Sunday, February 25, 2024

Wild swimming could get better protection at more new sites

Two swimming spots at Rutland Water are amongst four being considered for designation as bathing water sites and benefit from regular water quality monitoring from this spring.

Sykes Lane Bathing Beach and Whitwell Creek at Rutland Water sit alongside Firestone Bay in Plymouth and a section of the River Deben at Waldringfield, Suffolk, all of which have progressed to a public consultation. If designated, it will take the total number of sites to 424, the highest number ever.

Once designated, the Environment Agency regularly monitors water quality at bathing waters and assesses whether action is needed to cut pollution levels, working with local communities, farmers and water companies to improve water quality at these locations.

Since 2010, the proportion of bathing waters assessed as ‘good’ or ‘excellent’ has increased from 76% to 93%. Meanwhile, 72% are considered ‘excellent’ – up from just 51% in 2010. This is the highest level ever, despite the classification standards for bathing waters having been made more stringent in 2015.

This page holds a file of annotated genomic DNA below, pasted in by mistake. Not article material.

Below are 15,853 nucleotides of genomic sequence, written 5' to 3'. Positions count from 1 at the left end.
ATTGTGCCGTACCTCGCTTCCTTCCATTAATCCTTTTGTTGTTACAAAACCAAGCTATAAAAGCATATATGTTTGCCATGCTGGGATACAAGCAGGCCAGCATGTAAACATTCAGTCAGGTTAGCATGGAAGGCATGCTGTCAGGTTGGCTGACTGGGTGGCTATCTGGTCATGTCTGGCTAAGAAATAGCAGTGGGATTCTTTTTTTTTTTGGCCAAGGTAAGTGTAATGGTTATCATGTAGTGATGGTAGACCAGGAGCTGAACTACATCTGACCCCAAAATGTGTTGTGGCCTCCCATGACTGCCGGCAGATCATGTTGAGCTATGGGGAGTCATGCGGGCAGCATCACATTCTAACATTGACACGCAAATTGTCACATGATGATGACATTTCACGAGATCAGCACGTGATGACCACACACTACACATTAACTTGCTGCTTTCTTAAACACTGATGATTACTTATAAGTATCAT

Water Minister Rebecca Pow said: “England’s bathing water sites are an important part of how we safeguard our precious coastal waters, rivers and lakes, as well as protecting the health of bathers.

The actions we have taken mean that people across the country will be able to swim at more sites and in better quality water, but we know there is more to do.

“I would strongly encourage all residents and bathers to take part in these consultations to help make sure we continue to have cleaner and healthier waters both now and for future generations.”

If the sites are designated, the Environment Agency will regularly take samples during the bathing season – which runs between 15 May and 30 September. Residents, businesses, farmers and other members of the public are invited to have their say before the consultation closes on 24 March.

When selecting new sites, Defra considers how many people bathe there, if the site has suitable infrastructure and facilities, such as toilets, and where investment in water quality improvements following designation would have the most impact.

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